Litter is unsightly and can pose a risk to public health and the environment. Help reduce litter on public land and in your community.


Littering refers to disposing of waste, debris or garbage in places that are not designated waste containers or waste management facilities. It can be small items such as food wrappers or large items such as mattresses. Littering is unsightly and can cause harm to residents, wildlife and the environment.


Legislation about littering can be found in:

  • Environmental Protection and Enhancement Act (EPEA)
    EPEA does not allow any person to create litter on public land, on highways, on land owned by local authority, on water or ice, or on another person’s land (Sections 176 to 182).
  • Municipal Government Act
    Municipalities have the ability to write bylaws specific to nuisance under Section 7 of the Municipal Government Act. The municipality can create a bylaw and choose how best to enforce it, including fines. The fine for littering varies from municipality to municipality.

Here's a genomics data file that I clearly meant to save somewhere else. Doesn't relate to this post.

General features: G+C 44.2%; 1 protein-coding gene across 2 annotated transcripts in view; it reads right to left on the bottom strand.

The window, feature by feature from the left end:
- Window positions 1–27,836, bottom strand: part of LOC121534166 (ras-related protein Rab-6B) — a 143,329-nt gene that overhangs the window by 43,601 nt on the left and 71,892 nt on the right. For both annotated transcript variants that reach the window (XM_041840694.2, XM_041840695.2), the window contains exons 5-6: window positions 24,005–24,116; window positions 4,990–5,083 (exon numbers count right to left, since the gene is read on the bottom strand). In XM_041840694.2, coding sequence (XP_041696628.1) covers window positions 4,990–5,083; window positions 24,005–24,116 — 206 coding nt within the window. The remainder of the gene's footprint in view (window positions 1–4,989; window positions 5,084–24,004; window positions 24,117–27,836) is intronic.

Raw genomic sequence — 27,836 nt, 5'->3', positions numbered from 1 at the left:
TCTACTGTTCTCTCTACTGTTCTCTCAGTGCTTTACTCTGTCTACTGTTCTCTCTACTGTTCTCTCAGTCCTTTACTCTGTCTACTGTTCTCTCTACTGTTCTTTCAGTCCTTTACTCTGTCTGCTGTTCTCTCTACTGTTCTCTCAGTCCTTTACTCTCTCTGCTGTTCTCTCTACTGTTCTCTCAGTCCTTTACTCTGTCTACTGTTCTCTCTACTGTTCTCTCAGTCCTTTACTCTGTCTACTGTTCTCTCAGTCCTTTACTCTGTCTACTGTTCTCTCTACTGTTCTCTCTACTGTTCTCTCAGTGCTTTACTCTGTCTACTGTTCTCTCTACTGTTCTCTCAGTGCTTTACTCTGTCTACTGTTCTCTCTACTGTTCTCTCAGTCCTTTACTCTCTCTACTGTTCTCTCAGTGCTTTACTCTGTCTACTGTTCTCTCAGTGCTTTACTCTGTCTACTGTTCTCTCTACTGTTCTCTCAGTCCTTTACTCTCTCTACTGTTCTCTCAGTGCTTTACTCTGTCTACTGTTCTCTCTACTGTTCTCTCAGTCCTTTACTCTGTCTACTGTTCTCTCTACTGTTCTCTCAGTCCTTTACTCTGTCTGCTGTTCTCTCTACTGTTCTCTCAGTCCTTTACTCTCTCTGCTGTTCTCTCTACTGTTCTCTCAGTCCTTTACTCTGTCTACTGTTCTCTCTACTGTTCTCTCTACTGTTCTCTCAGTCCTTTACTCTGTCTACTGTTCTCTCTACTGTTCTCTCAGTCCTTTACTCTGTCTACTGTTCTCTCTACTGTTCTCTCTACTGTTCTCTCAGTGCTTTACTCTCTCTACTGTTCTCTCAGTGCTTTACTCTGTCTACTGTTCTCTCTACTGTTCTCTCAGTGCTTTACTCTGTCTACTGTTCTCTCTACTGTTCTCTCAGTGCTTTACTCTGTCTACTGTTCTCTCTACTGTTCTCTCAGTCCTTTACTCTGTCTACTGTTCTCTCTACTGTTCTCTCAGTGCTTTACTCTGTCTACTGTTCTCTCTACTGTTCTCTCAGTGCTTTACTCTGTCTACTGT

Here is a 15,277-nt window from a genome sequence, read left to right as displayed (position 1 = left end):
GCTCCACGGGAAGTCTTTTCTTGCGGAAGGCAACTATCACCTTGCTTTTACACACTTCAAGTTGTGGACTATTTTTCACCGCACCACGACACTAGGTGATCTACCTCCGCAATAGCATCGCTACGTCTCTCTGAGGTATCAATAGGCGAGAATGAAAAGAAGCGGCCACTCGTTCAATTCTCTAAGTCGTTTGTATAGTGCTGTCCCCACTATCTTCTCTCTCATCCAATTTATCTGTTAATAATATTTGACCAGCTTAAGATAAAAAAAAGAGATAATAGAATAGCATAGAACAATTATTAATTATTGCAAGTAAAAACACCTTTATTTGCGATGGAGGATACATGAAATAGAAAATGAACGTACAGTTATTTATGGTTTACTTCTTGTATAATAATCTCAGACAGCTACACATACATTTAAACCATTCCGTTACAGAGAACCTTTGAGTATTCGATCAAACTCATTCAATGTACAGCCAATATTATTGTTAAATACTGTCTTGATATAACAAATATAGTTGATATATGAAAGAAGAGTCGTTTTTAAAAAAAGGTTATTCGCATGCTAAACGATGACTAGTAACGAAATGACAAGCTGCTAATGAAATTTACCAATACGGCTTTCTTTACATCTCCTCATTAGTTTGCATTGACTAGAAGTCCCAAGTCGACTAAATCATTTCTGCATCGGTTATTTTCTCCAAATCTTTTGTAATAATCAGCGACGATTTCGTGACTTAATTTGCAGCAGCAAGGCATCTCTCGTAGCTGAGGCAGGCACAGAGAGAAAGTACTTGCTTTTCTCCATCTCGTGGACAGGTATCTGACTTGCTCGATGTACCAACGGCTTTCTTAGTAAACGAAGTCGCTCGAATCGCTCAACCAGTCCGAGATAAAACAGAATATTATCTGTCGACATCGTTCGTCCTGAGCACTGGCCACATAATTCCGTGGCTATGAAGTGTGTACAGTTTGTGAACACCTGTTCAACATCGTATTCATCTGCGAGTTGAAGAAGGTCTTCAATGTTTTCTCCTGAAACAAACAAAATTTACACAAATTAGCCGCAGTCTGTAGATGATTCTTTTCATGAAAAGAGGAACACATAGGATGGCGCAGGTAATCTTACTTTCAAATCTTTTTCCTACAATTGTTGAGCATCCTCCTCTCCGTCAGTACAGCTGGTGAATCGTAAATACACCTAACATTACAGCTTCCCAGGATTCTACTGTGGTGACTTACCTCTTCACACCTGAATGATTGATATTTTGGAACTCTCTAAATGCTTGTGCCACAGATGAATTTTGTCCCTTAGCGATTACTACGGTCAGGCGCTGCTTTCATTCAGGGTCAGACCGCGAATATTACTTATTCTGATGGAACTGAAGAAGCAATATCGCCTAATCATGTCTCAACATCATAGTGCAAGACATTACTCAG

• Public Health Act
    Section 8 and Section 9 of the General Nuisance and General Sanitation Regulation (AR 241/2003) under the Public Health Act has requirements related to the storage of waste and the waste management at event grounds.
  • Public Lands Act
    Section 54 of the Public Lands Act prohibits the accumulation of waste material, debris, refuse or garbage on public land.
Illustration of a person throwing trash into a bin

What to do if you see litter

On public land

If the waste is on public land, contact 310-LAND (5263).

Also see:

On municipal property

If the waste is on municipal property, contact your local municipality. Most municipalities have litter bylaws. Each municipality is unique and their litter bylaw can include a process on how to make a complaint and various fines for offenders.

Community clean-up

If safe to do so, and using proper protective equipment (example: gloves), collect the waste yourself to dispose of in an appropriate waste collection bin.